What would be the impact of reestablishing barriers? Citizens would face long-forgotten burdens: the northern Europeans, for example, would experience long traffic jams at the Brenner Pass on the way to the holiday destinations in the south. Labour markets would also be affected: 1.7 million people cross European borders every day to get to work. Consumer prices would rise due to the forced slowdown and necessary adjustments along the supply chain. Waiting and inspection times at the borders would need to be factored into the prices of goods, as well as the changes required to the highly cost-optimized just-in-time concepts – largely applied in global manufacturing in the automotive industry – and the efficient goods supply out of the distribution centres. Many of the products made available by bilateral and multilateral agreements would disappear from supermarket shelves.

Disintegration would affect the competitive position too. Europe, for example, might find itself in a very disadvantaged situation given that Asia is continuing to integrate. What if TTP arrives and Schengen leaves? There might also be explosive geopolitical risk involved, with Crimea, Ukraine and new Chinese islands in the South China Sea heating up the debate. As new fences go up across Europe, what tensions could result from countries such as Spain, Italy and Greece being left more or less alone with new waves of migrants?

How effective are visas and border controls?

Looking back: how safe has the world been with more barriers? Did borders protect Italy from the onslaught in the 1970s of the Red Brigades, Spain from the ETA, Germany from the Red Army, and France from GIA? Did borders protect the US from attack on 9/11? How effective have been the high metal fences and walls, barbed wire, alarms, anti-vehicle ditches, watchtowers, automatic booby traps and minefields along the inner German border from 1945 to 1990? The threat often lies within: “Not one Paris attacker has been identified as a Syrian refugee”, Mashable wrote.

Tightening up security

The world has experienced decades of advancing global integration. Increasingly open borders and many trade and investment partnerships have strongly contributed to the prosperity and wealth of people and nations. International organizations and agencies have not only supported global growth but also established institutions in charge of dealing with the risks of reducing national barriers. Organizations have developed international ties and many platforms of collaboration to fight crime and terror have emerged.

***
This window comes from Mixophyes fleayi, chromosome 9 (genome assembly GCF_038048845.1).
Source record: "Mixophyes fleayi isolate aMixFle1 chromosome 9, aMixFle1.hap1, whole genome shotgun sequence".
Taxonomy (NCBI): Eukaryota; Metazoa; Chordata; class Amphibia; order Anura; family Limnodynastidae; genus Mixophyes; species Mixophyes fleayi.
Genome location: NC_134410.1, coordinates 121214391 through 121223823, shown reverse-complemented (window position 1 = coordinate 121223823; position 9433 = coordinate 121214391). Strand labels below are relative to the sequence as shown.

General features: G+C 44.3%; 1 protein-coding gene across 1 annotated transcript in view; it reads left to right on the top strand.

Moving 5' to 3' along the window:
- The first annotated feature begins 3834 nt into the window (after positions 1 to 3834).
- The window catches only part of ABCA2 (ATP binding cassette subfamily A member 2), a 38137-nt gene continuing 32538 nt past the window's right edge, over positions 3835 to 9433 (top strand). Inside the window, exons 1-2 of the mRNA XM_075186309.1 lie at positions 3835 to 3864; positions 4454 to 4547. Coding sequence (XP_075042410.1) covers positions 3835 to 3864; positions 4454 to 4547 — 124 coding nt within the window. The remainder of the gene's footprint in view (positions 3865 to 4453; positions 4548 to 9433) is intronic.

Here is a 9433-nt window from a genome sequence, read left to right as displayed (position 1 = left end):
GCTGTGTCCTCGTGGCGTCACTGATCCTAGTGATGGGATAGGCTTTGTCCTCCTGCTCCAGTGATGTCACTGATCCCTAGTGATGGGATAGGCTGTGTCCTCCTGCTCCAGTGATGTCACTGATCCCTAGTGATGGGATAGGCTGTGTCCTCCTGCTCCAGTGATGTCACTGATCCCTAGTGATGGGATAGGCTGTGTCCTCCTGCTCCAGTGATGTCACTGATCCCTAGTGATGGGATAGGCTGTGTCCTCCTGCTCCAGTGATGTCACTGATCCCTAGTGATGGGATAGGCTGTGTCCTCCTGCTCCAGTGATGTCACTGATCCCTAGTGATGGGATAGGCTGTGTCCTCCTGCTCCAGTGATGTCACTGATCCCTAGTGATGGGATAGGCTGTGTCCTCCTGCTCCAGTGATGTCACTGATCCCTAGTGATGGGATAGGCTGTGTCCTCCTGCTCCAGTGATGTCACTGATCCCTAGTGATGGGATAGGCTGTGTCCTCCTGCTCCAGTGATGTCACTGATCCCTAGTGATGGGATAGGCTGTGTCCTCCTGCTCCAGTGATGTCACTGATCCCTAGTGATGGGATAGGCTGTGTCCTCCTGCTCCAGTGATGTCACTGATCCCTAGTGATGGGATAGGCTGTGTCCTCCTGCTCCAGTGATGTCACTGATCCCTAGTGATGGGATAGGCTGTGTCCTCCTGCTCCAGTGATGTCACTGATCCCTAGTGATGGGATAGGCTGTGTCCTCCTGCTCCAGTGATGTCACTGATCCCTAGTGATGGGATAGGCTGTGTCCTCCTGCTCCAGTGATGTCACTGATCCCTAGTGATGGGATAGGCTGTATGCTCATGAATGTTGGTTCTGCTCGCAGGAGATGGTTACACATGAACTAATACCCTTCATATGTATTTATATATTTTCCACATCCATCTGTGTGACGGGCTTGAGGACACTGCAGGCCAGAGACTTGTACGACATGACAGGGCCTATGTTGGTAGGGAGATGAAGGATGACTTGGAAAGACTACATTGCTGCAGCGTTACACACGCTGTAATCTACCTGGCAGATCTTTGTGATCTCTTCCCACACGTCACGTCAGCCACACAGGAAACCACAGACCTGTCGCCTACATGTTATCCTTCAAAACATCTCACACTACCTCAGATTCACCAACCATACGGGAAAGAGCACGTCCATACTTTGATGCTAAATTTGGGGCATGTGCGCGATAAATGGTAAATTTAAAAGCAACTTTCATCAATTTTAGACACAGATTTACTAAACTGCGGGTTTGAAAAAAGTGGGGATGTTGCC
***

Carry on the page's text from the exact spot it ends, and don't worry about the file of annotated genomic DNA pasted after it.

Interpol – the International Criminal Police Organization – has strong links with Europol, the organization coordinating the local police forces across Europe. Within countries, ministries and agencies are increasingly working together. Germany, for example, has established the GTAZ – the Joint Counter-Terrorism Centre – an autonomous authority and co-operation platform used by 40 internal security agencies.

The private sector has launched initiatives to protect staff and assets against terrorism and other threats across the globe. Since the attacks of 9/11, security measures have been tightened. Today, individuals and companies are checked against the sanction lists of the US and Europe. Employees appearing on the lists are no longer allowed to be paid a salary, and companies are excluded from doing business. Though, as the Panama papers show, we have not yet closed all the back doors.

Battle on the internet

Social media helps terrorists organize itself and recruit new fighters. On the other hand, the FBI uses internet surveillance software like Carnivore to identify and stop attacks. Organizations such as the Search for International Terrorist Entities are scanning propaganda material and training manuals, and sharing the insights with other organizations. Technology trumps. The internet has the potential to flatten borders while reducing risks. The more people are active on the net, the better economic value can be extracted and (potential) terrorist activities monitored. Which also does not come without concerns and complexities – as the discussion between Apple and the FBI shows.

Governments have the obligation to protect citizens and the right to control borders. However, what are the effects of the potential disintegration on citizens, migrants and the economy? The Bertelsmann Foundation warns that reestablishing permanent border controls in Europe could produce losses of up to 1.4 trillion euros over 10 years.

We need to understand and be mindful of the impact of our decisions on the economy. All the same, should we apply economic reasoning to a decision on whether or not to offer a helping hand to people in severe need?

Image: REUTERS/Marko Djurica

This blog was originally posted on the World Economic Forum Agenda.

What does London’s new mayor mean for Brexit?

London has elected its first Muslim mayor. It’s a development that many see as reflective of the city’s tolerance and capacity to embrace differences. Will the election of the pro-trade and pro-Europe Sadiq Khan ultimately prove a crucial turning point in the Brexit debate?

LondonAndTheBrexit

The city’s citizens have good reason to vote for openness. London is built on trade. Trade has largely contributed to today’s wealth and the rise of many cities, regions and nations. Although trade growth has been moderate since the Global Financial Crises, reestablishing trade barriers might lead to significant negative effects.

The United Kingdom has its own currency and enjoys a high degree of economic sovereignty, which would hardly be enhanced by Brexit. Whether the wave of refugees seeking save harbour in the UK would slow down post-Brexit remains a question mark. What’s more certain is that trade barriers regularly increase the price of imported consumer goods, the prices of materials and parts to local production as well as industrial assets, and consequently the prices for goods produced in-country, for internal consumption or for export.